Lines such as “everyone’s favorite serial killer” would not have been uttered by the average person a few years ago. However, with the popularity that Dexter has reached, this tag line is well known all over the world. This has sparked a certain amount of interest in those who believe that there is a correlation between real life happenings and what is portrayed in TV shows.
Dexter is not a lone ranger in the recent trend of dark heroes on TV. We have Jack Bauer, who has gotten himself into every sort of tangle possible. We also have Dr. Gregory House, a “distinguished” doctor addicted to Vicodin. There are countless TV heroes today who, contrary to the traditional perception of heroes, cannot be labeled as good or bad. In fact, they fall in the various shades of gray that we encounter in our daily lives.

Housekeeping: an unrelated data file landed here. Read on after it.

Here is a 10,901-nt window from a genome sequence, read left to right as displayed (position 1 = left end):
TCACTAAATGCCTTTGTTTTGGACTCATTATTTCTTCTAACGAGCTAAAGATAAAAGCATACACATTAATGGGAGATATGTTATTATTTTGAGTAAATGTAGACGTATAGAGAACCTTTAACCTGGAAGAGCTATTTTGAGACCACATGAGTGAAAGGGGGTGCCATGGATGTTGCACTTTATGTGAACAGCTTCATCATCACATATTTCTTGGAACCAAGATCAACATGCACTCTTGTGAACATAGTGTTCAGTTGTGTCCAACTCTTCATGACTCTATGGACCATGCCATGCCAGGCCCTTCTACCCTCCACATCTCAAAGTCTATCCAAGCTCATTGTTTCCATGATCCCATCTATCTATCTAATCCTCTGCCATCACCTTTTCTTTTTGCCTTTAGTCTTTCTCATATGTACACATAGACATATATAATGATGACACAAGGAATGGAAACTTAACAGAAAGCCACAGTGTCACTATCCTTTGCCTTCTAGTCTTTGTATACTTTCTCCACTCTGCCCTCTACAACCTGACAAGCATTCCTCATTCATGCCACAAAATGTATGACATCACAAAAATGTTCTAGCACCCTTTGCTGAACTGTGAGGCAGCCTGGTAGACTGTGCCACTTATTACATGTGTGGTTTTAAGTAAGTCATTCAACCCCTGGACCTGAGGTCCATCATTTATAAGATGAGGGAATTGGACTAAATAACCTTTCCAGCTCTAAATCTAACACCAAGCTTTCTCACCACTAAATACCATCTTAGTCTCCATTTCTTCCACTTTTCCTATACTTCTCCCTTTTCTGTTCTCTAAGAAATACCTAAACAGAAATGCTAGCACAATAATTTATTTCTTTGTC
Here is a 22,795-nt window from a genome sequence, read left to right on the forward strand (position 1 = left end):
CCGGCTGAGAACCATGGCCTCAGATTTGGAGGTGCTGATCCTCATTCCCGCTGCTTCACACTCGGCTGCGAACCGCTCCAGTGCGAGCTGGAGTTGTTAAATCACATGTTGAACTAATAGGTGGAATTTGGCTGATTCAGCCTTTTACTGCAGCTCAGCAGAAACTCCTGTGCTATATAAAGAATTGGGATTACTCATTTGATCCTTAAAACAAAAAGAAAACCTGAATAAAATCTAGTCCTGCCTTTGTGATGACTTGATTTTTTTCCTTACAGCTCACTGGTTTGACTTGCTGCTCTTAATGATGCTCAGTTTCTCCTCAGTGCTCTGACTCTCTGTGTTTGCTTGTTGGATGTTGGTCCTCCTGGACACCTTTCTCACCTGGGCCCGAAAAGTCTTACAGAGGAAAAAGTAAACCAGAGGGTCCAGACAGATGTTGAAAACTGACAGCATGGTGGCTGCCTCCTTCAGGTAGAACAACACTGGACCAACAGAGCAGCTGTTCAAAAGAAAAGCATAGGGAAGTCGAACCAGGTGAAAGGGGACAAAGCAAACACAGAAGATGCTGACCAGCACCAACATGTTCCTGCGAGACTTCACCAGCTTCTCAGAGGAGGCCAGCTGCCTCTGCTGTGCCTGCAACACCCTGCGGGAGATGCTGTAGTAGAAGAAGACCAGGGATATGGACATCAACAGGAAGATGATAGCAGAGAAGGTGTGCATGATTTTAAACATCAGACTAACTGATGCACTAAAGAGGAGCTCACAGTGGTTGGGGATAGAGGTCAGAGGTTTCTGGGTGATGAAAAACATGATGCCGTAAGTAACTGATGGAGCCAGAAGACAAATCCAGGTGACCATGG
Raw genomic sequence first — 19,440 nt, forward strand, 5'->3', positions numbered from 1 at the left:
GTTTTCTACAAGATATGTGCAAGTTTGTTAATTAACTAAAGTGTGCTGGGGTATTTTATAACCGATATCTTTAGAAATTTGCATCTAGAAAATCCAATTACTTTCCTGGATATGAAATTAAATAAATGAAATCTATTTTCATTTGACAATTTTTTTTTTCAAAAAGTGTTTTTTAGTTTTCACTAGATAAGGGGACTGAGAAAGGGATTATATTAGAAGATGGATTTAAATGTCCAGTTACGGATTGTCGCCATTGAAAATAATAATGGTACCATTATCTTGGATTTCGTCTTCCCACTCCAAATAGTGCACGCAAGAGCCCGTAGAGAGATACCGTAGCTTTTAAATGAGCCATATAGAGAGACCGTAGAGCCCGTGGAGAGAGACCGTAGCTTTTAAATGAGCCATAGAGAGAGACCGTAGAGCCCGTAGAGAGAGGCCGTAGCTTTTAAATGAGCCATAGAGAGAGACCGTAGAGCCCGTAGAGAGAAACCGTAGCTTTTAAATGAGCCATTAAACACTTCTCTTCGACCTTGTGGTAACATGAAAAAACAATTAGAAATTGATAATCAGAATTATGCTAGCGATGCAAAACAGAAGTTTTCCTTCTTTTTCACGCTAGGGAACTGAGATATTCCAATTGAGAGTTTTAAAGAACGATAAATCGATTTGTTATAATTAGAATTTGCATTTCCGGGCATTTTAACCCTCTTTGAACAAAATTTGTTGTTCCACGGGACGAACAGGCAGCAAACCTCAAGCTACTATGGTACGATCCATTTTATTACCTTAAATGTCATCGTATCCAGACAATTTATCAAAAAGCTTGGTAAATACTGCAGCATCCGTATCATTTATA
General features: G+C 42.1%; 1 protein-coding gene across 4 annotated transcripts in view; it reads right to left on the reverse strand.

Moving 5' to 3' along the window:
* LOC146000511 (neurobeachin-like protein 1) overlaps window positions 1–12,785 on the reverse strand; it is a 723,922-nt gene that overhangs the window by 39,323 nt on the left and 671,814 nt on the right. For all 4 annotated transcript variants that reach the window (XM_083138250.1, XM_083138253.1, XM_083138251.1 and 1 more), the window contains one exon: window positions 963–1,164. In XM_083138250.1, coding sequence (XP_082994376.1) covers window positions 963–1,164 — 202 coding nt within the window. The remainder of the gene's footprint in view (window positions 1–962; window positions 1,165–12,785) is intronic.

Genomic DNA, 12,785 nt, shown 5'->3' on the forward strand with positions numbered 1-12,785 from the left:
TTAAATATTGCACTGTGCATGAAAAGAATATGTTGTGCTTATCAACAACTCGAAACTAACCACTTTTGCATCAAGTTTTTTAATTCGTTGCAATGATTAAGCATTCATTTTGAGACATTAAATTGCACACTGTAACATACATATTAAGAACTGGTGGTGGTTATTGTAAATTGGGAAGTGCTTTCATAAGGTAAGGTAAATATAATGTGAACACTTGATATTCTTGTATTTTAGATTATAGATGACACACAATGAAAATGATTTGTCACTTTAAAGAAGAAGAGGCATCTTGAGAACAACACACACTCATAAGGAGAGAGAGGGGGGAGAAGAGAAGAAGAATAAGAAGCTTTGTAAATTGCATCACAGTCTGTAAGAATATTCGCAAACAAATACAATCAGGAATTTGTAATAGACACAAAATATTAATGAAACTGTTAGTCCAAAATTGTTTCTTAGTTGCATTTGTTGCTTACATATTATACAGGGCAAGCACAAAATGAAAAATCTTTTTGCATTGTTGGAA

This is what people who have issues with the moral impact of TV are bringing up. These people, in spite of the fact that they are fictional, may have a way of impacting how the real person thinks and perceives things. But how real is that danger? Will a person act on his immoral tendencies because of what he sees on TV? Will the average guy go out and kill “bad” people because of watching Dexter? Will the clean guy try and get some Vicodin because House does?
Maybe. Maybe not. One thing I can say – these shows are darned good but I am not about to go out and kill all the scum I see on the streets every day.